In Vietnam, the New "Four Pillars" and the Desire for National Prosperity
This time, the party leadership team will propel Vietnam towards a more prominent role and position within the regional geopolitical fabric.
Thuong Nguyen, Taiwan Center for Security Studies
From left to right: National Assembly Chairman Vuong Dinh Hue, State President Nguyen Xuan Phuc, General Secretary Nguyen Phu Trong, Prime Minister Pham Minh Chinh. Source: Vietnam News Agency.
Vietnam's political system has recently undergone a major reshuffle across the board, including the party apparatus, the National Assembly, and the government. The Communist Party of Vietnam (CPV) elected a new 200-member Central Committee, which then appointed an 18-member Politburo, and a five-member Secretariat. After the 11th Session of the National Assembly ended on April 8, a new Vietnamese leadership team was strengthened to complete the leadership transition process and shape Vietnam's political and economic development policies and direction during the new term.
As predicted, General Secretary Nguyen Phu Trong, who is well known both at home and abroad for his anti-corruption campaign dubbed Dot Lo and Prime Minister Nguyen Xuan Phuc was re-elected. Accordingly, General Secretary Nguyen Phu Trong will continue an unprecedented third term. He will continue to oversee the push for party-building, reorganization, and the fight against corruption which has to-date enjoyed considerable success.
The new Chairman of the National Assembly of Vietnam, Vuong Dinh Hue, has been recognized for his extensive knowledge on economic synthesis and analysis, resulting in his contribution to maintaining macroeconomic stability, continuing economic growth, controlling inflation, and keeping public debt payment at a reasonably safe level. With the abilities and boldness of a politician who has had extensive experience in party politics, Vuong Dinh Hue is expected to make strategic changes in the National Assembly's activities.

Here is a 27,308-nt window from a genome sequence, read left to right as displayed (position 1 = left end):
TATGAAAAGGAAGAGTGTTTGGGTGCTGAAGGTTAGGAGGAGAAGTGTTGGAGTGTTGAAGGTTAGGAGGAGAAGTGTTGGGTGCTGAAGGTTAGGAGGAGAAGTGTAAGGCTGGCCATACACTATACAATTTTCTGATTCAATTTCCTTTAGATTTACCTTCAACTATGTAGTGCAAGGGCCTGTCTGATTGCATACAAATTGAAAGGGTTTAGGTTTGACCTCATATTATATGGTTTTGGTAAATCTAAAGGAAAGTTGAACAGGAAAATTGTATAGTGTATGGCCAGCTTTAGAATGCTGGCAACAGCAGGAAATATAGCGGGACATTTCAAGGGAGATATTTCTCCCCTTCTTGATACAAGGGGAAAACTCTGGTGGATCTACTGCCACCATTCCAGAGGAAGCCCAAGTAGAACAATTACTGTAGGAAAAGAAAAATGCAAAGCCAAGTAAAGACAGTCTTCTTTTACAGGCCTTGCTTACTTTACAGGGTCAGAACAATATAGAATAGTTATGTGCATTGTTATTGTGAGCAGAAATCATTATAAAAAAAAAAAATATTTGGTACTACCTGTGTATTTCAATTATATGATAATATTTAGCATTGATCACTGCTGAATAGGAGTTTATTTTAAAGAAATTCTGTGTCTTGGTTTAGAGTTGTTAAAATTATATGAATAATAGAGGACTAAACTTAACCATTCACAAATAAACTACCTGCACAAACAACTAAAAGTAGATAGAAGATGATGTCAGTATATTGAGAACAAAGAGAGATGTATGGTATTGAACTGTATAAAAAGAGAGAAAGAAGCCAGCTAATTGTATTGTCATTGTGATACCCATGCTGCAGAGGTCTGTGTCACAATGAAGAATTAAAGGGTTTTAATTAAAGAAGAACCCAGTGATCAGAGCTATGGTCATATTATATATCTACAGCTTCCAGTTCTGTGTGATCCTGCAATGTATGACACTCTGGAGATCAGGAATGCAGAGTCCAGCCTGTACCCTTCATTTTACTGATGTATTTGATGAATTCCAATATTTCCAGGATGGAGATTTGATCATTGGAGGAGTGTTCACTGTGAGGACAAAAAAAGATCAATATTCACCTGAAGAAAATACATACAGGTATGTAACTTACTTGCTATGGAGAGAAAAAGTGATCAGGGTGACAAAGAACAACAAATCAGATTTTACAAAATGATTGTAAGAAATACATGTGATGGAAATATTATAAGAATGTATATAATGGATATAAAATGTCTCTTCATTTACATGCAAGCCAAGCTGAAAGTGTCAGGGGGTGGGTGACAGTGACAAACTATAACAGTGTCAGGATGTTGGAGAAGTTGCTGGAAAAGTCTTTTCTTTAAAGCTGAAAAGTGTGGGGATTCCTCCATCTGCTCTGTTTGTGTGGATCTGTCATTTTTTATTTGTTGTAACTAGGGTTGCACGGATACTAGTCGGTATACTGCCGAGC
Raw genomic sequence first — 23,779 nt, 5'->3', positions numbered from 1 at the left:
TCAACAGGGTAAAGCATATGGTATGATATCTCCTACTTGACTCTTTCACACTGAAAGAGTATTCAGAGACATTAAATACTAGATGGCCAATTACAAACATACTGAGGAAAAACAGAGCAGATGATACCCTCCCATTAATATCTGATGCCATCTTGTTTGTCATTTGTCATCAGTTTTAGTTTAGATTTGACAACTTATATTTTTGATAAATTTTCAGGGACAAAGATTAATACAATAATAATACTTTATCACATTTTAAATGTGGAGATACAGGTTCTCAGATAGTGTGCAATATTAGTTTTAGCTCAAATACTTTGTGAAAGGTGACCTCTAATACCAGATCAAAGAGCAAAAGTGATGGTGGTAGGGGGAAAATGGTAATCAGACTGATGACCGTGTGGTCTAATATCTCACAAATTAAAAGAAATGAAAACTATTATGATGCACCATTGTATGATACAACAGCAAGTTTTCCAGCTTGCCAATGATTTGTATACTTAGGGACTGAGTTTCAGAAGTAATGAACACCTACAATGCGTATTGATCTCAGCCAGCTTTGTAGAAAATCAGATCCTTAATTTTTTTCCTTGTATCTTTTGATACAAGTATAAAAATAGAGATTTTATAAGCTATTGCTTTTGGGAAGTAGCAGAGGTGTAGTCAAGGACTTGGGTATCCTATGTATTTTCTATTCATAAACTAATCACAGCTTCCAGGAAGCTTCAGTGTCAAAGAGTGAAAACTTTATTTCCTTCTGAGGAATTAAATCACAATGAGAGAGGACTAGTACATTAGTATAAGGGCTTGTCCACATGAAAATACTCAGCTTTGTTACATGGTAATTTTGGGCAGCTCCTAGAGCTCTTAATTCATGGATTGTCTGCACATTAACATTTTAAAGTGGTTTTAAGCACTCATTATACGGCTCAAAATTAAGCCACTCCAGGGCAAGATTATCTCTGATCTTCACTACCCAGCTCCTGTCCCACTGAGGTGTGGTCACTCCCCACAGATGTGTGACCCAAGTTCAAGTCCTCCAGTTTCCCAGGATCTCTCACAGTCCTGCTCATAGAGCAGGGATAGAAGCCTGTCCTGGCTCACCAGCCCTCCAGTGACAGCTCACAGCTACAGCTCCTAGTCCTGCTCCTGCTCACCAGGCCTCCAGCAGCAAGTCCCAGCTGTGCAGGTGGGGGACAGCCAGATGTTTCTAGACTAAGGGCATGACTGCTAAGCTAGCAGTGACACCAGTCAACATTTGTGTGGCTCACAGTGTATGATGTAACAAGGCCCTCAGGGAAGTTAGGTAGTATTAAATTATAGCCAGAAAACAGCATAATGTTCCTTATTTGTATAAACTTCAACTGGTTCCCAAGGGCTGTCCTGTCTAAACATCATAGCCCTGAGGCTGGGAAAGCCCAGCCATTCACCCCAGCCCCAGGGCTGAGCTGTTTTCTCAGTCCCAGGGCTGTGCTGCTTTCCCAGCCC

Meanwhile, the Vietnamese government in the past term, under the leadership of Prime Minister Nguyen Xuan Phuc, concretized the policies of the Communist Party of Vietnam, having made achievements in economic, political, and foreign affairs. Especially in the context of the COVID-19 pandemic, helping Vietnam successfully implement the dual goal of controlling the epidemic and maintaining economic development that integrates the country into the global economy. Therefore, with the new position as State President, Mr. Nguyen Xuan Phuc will take advantage of his preexisting experience to expand and strengthen Vietnam's relations with other countries.
Previously, as the Secretary of the Quang Ninh Provincial Party Committee, Mr. Pham Minh Chinh implemented initiatives promoting local economic development, attracting foreign investment, and contributed to making Quang Ninh increasingly developed and today one of the most attractive localities in Vietnam. Due to his innovative and sometimes drastic actions, as Prime Minister, Pham Minh Chinh is expected to lead the Vietnamese government to overcome existing difficulties and challenges to fulfil the strategic objectives over the next five years successfully. The dual goal moving forward: To repel and prevent pandemics while maintaining and promoting economic growth.
The four pillars have a crucial role in national security decisions, with the General Secretary and State President responsible for diplomacy and defence affairs. The Chairman of the National Assembly has legislative power while the PM will care about social-economic development.With the new leadership team, Vietnam's domestic and foreign policy will not have much change. Accordingly, Vietnam continues to implement an independent, autonomous, diversified, and multilateral foreign policy in foreign relations; to proactively and actively integrate into the world. Moreover, Hanoi seeks to be seen as a trusted partner and a responsible member of the international community. Vietnam will increasingly attach importance to adapting to new economic trends due to the economic integration with the region and the world. However, the task of protecting sovereignty, territorial integrity, legitimate interests, and citizenship will continue to be a high priority in foreign affairs in the coming years.